This is why – back up in “Link Undoing” we ask you to do every effort you can to get them removed manually…it is just not always possible.  The words are chosen carefully and notice Google’s statement “you cannot just enter the bad links in the tool and consider it done, Google wants them removed from the internet” – they will be aggressively following up on the sites you identify, so be careful.

Conclusion

If you have a huge list of links you want removed, the email outreach route will be a long, probably mind-numbing task. Yet, it’s necessary to make sure that the next close encounters you will have with a penguin will only be at the zoo.  Good luck and let us know how it goes – what works and what doesn’t.

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How To Get The Most Out Of SEO Conferences

Google Booth

Google Booth (Photo credit: toprankonlinemarketing)

There are several great SEO conferences happening at various times of the year, in varying locations across the globe. Almost everyone can fit one of these events into their schedule, no matter how busy they are. Here are a few tips to help you maximize the benefits of conference attendance.

Pick an Event

First you have to decide which event to attend.

Options:

Learn

When you attend these events, you should learn more about SEO concepts and how to build your SEO skills so you can leverage them in favor of your website. Attend every information session you can pack into your schedule. Take a notepad, laptop or netbook so you can take notes. Pick up hand outs that are offered at each session. If books or other learning materials are offered for sale, pick a few up if your budget allows. Soak up information like a sponge and store it away for later.

Generate Ideas

While you are gaining knowledge, record any content ideas you think of during the process. Ideas for new and exciting content can be found almost anywhere, and SEO conferences are minefields for ideas. Take notes on your thoughts and then flesh out the ideas later when you have some down time. When you get home, put these ideas into play on your blog or website.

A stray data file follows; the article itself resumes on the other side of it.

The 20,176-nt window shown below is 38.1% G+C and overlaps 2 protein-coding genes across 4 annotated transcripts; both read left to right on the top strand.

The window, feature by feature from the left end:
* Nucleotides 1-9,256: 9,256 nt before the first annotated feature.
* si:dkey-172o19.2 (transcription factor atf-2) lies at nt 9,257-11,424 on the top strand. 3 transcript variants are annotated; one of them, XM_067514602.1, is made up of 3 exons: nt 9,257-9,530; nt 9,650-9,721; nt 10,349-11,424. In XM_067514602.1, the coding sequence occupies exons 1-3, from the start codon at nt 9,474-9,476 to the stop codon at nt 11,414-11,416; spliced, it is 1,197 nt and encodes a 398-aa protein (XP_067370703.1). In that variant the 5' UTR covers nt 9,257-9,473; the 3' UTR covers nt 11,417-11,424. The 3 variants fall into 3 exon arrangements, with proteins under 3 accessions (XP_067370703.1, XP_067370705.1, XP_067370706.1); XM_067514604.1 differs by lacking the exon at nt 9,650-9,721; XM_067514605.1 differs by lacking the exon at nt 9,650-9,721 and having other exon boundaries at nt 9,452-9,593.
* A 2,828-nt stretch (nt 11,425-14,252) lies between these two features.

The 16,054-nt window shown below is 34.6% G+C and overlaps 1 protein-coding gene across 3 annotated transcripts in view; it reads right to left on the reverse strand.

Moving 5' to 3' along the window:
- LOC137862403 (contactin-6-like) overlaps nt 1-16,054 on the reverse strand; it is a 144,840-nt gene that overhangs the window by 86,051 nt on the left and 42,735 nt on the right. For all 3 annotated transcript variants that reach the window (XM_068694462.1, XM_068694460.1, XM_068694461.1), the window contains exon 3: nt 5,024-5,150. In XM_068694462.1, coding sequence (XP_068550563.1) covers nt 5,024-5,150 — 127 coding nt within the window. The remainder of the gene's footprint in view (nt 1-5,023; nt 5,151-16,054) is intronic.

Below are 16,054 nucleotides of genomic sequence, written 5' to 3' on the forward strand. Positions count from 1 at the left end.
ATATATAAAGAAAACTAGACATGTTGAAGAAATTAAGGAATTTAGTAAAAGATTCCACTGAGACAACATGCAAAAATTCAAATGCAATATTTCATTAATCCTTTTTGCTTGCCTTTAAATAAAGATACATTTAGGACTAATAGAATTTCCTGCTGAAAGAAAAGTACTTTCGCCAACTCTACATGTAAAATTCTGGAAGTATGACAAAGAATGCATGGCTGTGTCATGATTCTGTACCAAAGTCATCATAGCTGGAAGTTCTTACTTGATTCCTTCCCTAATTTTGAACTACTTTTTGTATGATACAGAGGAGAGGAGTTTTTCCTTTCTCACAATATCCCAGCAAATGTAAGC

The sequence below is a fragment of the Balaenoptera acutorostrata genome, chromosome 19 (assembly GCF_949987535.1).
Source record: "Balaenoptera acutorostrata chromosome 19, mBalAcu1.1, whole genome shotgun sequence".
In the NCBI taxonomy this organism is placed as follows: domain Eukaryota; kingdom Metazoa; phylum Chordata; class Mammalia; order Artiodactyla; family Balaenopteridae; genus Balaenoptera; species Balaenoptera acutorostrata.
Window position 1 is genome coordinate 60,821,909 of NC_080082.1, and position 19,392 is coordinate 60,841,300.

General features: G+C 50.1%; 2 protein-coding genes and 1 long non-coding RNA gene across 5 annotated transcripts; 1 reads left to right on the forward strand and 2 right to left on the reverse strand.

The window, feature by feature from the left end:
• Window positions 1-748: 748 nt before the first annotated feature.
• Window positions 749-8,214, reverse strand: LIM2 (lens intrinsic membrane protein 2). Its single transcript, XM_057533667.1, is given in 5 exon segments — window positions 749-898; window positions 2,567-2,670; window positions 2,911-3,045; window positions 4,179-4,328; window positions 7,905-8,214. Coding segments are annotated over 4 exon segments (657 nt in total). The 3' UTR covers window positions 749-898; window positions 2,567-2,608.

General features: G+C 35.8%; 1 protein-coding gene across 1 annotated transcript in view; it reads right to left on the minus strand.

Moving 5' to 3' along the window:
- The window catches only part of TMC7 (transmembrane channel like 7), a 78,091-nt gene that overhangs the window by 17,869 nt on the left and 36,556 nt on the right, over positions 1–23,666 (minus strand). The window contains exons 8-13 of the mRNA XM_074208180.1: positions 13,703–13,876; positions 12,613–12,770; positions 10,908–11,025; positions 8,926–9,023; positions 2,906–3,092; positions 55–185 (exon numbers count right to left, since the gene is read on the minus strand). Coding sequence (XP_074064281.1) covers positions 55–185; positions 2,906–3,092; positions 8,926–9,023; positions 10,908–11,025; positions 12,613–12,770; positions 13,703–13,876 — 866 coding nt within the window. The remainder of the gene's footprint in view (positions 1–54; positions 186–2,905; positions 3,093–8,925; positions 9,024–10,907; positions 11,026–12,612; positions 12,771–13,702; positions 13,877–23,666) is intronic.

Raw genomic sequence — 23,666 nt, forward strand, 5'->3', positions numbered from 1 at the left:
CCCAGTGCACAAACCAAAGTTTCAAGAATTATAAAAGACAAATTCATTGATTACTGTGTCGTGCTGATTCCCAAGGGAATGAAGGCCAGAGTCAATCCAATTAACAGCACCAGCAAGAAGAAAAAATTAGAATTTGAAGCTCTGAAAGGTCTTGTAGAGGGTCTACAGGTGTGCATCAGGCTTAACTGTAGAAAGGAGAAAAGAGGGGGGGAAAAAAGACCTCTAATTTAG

Network

You will meet many experts at SEO conferences. Mingle about and get to know some of the top people in the field. Get your name out there without being pushy or obnoxious. It’s also important to network with newbies. You can share your knowledge with others who are just getting started, and can have someone to bounce ideas off of. You never know who will be able to help you, or who you’ll be able to lend a helping hand to, so get out there and meet everyone you can.

Ask Questions

It’s important to ask questions at SEO conferences. Whether it’s during an information session or class, or just during an icebreaker session when you are talking to other conference attendees, make sure you get the answers you need. Make a list of questions before you get to the conference and then add to it as other questions come to mind during the conference. If you don’t have time to get all the answers you need, find the names of some professionals that will be willing to help you once you get home, and stay in contact with them.

Take Action

It’s important to keep up your momentum after the conference. Many SEO enthusiasts and professionals attend these events, then go home and go back to normal. This is a waste of time and money. Take the knowledge you’ve gained and put it into practical use when you get back to your life. Improve or redesign your website. Put together a blog post about what you’ve learned.

Share Knowledge

If you have friends or colleagues that were unable to attend but could benefit from what you’ve learned, share your knowledge. Sit down with them in person or send some emails back and forth. This will not only help teach them new things, it will help you understand the information you learned during your conference attendance.

Chris Countey writes about SEO, especially technical or on-page optimization, for Delphic Digital, a Philadelphia digital marketing agency.